Curiosity’s 7 minutes of terror

Time to touchdown



Guided entry

Just before entering the atmosphere, the spacecraft sheds two 75-kilogram tungsten weights, shifting its centre of mass and creating a crude ability to generate lift. "We're flying a brick," says Allen Chen, the JPL's operations lead for entry, descent and landing. The ability to change the lift vector lets the spacecraft compensate for unexpected fluctuations in atmospheric density, reducing the size of the potential landing area and making it possible to land in Gale Crater. All the manoeuvres have to be done by dead reckoning, using the spacecraft's internal gyroscopes.

T–6 min 43 s

125 km

5,900 m s-1

Peak heating

Peak heating

Lightweight carbon tiles, similar to those on NASA's 1999 Stardust comet-sample-return mission, protect the spacecraft from steel-melting temperatures of up to 2,100 °C.

T–5 min 28 s

Peak deceleration

All parts of the spacecraft had to be designed to withstand accelerations 15 times as strong as Earth's gravity.

T–5 min 18 s

Parachute deployment

Parachute deployment

The parachute, nearly 16 metres in diameter, is expelled by a mortar blast. Of the 1.7% overall risk of failure, about 1% is due to potential problems with the parachute, such as tangled lines or turbulent oscillations. The parachute design strays little from that used in the successful Viking landings, but there have been only limited tests at the speeds and densities that the parachute will experience in the Martian atmosphere — just a few drops from balloons in Earth's stratosphere during the 1970s.

T–2 min 28 s

11 km

405 m s-1

Heat shield separation

Heat shield separation

After the heat shield is expelled, six radar antennas turn on. They have a field of view of 3 degrees each, and provide the first independent check on the internal estimate of the spacecraft's altitude. "We finally get eyes, and it's absolutely vital," says Steven Lee, Curiosity's guidance, navigation and control-systems manager. To test the system, engineers strapped the antennas to an FA-18 fighter jet and flew it at the ground.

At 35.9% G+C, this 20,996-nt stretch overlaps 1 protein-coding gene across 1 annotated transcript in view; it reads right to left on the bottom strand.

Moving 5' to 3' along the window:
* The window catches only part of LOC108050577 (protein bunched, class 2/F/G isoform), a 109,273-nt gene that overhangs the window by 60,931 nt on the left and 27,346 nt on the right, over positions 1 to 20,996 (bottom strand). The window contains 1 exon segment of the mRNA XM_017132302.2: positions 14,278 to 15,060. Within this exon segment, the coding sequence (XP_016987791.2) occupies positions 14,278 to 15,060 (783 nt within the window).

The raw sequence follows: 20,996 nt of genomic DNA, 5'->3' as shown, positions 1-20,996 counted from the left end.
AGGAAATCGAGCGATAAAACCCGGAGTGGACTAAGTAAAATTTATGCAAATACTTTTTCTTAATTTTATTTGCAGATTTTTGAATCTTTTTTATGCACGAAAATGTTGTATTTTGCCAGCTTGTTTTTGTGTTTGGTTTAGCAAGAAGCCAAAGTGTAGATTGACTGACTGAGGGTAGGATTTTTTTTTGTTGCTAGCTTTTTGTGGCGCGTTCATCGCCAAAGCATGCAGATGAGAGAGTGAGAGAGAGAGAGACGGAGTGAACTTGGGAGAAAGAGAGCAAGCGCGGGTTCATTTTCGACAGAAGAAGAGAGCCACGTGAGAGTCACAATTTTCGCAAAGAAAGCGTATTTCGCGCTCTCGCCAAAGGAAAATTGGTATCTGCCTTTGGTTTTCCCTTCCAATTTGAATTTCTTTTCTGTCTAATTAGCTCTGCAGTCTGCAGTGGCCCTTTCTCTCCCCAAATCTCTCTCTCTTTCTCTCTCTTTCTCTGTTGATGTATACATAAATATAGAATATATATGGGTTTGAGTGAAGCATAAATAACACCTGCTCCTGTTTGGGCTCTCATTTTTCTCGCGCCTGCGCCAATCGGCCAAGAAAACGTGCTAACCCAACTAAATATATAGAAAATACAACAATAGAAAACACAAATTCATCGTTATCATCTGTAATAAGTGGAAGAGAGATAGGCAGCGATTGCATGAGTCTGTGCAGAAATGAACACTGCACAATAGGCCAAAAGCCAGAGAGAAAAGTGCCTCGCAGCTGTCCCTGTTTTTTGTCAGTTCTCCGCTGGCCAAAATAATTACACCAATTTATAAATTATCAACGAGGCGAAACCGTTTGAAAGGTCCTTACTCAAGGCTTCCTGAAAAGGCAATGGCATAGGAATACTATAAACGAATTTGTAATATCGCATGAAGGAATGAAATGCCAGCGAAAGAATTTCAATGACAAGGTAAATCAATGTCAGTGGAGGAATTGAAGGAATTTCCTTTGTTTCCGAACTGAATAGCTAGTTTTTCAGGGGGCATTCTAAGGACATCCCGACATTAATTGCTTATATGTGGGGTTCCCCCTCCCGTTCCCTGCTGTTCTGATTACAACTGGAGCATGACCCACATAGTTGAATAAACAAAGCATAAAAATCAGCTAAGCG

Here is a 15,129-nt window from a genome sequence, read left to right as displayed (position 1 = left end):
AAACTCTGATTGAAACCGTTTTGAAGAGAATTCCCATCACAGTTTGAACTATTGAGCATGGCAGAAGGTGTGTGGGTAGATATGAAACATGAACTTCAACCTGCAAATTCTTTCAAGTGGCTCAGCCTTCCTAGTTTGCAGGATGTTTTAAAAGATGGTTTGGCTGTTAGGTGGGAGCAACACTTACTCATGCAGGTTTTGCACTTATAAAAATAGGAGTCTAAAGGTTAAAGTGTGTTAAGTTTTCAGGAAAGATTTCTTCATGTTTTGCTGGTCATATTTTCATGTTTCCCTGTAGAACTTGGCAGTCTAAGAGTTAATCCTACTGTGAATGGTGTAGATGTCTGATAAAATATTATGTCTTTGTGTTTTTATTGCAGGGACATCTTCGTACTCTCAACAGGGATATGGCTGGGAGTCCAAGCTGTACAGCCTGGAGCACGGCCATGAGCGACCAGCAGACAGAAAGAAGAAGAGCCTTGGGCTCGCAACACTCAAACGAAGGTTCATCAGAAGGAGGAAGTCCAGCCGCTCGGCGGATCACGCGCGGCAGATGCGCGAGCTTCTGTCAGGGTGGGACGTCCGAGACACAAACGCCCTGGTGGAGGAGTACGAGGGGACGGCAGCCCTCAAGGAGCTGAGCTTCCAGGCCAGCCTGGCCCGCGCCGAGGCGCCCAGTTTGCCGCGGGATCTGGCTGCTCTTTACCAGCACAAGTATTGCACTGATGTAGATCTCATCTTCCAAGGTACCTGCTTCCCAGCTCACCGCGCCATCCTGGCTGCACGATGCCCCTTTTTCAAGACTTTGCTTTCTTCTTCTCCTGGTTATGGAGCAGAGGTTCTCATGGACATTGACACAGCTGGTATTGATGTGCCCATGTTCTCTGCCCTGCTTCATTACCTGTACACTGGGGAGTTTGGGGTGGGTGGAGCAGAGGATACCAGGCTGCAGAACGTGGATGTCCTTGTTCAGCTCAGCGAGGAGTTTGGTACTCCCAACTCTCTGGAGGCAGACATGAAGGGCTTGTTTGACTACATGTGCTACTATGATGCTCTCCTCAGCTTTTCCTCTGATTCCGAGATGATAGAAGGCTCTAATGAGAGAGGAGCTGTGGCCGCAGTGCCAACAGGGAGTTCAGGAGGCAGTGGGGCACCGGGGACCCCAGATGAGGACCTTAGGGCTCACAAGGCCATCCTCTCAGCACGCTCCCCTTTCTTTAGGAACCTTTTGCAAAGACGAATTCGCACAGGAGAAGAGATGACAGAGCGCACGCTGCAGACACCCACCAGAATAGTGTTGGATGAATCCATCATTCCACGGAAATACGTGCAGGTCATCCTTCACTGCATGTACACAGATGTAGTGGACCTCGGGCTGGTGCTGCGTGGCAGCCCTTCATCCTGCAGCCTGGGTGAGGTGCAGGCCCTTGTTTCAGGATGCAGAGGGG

T–2 min 4 s

8 km

125 m s-1

Back shell separation

Back-shell separation

The parachute is jettisoned, along with the back shell, and eight retrorockets — similar to those used by Viking — begin to fire. They first jerk the spacecraft sideways by 300 metres to get it out of the way of the parachute. "If we didn't do that we'd get hit in the back of the head," says Steve Sell, deputy operations lead for entry, descent and landing at the JPL.

T–53 s

1.6 km

80 m s-1

Sky crane

Sky crane

Previous landings have used airbags to cushion the final part of the fall. But Curiosity is too heavy, so engineers arranged to use the rover's wheel-suspension system as landing gear. A bridle made of three nylon cords and an 'umbilical cord' for data unspools, dropping the rover 7.5 metres beneath the descent stage, which is still descending under the power of four retrorockets.

T–13 s

20 m

0.75 m s-1


Once the rover stops moving, the bridle cords are severed and the descent stage flies away to land at least 150 metres from the rover. The final touchdown is the second-riskiest part of the landing, after the parachute deployment. The 0.7% risk is divided between different terrain hazards. Rocks and slopes could in rare cases flip the rover over, or Curiosity could land in a crater too deep to escape or on a mesa too steep to descend.


Source: NASA/JPL-Caltech; Illustration: J. Krzysztofiak

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